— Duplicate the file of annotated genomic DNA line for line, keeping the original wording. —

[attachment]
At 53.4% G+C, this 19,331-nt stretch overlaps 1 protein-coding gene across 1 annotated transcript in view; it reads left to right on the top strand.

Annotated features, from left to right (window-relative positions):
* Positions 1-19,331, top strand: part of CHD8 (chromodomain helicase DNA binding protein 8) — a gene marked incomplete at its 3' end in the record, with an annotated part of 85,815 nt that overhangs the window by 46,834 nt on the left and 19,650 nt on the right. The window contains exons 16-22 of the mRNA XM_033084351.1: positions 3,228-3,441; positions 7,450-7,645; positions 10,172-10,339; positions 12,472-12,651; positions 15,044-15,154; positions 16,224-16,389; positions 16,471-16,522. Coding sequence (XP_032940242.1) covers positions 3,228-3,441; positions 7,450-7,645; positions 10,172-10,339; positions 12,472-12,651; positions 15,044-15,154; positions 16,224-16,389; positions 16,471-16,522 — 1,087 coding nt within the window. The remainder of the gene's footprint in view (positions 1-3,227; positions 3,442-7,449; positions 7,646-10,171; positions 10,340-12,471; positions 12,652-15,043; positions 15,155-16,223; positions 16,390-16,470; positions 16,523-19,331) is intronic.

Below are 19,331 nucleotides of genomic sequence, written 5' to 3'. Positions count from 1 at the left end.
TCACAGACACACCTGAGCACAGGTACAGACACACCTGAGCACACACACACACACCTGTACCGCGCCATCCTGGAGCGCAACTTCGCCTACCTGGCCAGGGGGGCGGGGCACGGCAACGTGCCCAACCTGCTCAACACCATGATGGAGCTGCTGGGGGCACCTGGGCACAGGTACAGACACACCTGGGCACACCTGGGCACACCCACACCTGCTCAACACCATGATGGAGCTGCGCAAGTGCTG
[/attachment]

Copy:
At 53.4% G+C, this 19,331-nt stretch overlaps 1 protein-coding gene across 1 annotated transcript in view; it reads left to right on the top strand.

Annotated features, from left to right (window-relative positions):
* Positions 1-19,331, top strand: part of CHD8 (chromodomain helicase DNA binding protein 8) — a gene marked incomplete at its 3' end in the record, with an annotated part of 85,815 nt that overhangs the window by 46,834 nt on the left and 19,650 nt on the right. The window contains exons 16-22 of the mRNA XM_033084351.1: positions 3,228-3,441; positions 7,450-7,645; positions 10,172-10,339; positions 12,472-12,651; positions 15,044-15,154; positions 16,224-16,389; positions 16,471-16,522. Coding sequence (XP_032940242.1) covers positions 3,228-3,441; positions 7,450-7,645; positions 10,172-10,339; positions 12,472-12,651; positions 15,044-15,154; positions 16,224-16,389; positions 16,471-16,522 — 1,087 coding nt within the window. The remainder of the gene's footprint in view (positions 1-3,227; positions 3,442-7,449; positions 7,646-10,171; positions 10,340-12,471; positions 12,652-15,043; positions 15,155-16,223; positions 16,390-16,470; positions 16,523-19,331) is intronic.

Below are 19,331 nucleotides of genomic sequence, written 5' to 3'. Positions count from 1 at the left end.
TCACAGACACACCTGAGCACAGGTACAGACACACCTGAGCACACACACACACACCTGTACCGCGCCATCCTGGAGCGCAACTTCGCCTACCTGGCCAGGGGGGCGGGGCACGGCAACGTGCCCAACCTGCTCAACACCATGATGGAGCTGCTGGGGGCACCTGGGCACAGGTACAGACACACCTGGGCACACCTGGGCACACCCACACCTGCTCAACACCATGATGGAGCTGCGCAAGTGCTG